My phone rang early one morning in the spring of 1998. It was my mom. Apparently, my dad had been missing for 3 weeks. I wasn’t surprised. He’d always threatened to run away somewhere, leaving us helpless. The fact was, we were all waiting for him to take off, hoping that he’d finally follow through on his word.
I knew exactly where he had gone and so did she. But, what I didn’t know is that he was sick. Very sick. His cancer had returned and instead of seeing a doctor, he just let it go. And then ran away.
He called my mom a few days later, from a church in
We later found out that he had left for good, but had gotten too sick to stay. Without insurance and a family to drain and torture, he decided it best to return. And he knew the only way back would be through the church - my mother’s only weakness.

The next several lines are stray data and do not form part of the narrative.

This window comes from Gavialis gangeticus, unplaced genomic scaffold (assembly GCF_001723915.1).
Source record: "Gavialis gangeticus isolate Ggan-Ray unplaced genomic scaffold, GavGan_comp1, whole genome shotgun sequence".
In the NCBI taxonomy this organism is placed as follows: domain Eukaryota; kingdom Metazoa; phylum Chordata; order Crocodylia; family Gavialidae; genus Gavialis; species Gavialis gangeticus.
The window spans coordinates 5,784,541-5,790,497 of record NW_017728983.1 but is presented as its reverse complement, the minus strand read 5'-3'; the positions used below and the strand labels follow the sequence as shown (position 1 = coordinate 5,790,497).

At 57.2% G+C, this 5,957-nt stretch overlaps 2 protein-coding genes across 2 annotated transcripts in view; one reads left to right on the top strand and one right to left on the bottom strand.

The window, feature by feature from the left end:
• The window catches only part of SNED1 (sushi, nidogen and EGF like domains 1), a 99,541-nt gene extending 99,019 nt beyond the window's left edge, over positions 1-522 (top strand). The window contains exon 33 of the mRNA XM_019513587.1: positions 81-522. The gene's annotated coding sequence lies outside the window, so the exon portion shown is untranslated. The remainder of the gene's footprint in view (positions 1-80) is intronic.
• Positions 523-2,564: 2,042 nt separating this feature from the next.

My phone rang again, later that month. “You need to get to the hospital right now, Kristen. I think your dad is here and he’s pretty bad.” An old friend of mine broke hospital policy to call me. I raced to the ER pushing aside 22 years of hate and anger.
He was my height and weighed only 135 pounds. He hadn’t eaten in weeks, and had flown 18 hours plus 2 hours in a limo rapidly replacing cotton in his mouth and sitting silently. He looked like death.
His diagnosis was grim – removal of his tongue and intensive chemotherapy. His decision to avoid treatment and continue drinking left him in dire straits. He’d never eat or talk, again. We all saw the irony – the pain that tongue had caused us all those years was almost enough to make us laugh. But we knew better. And we cried.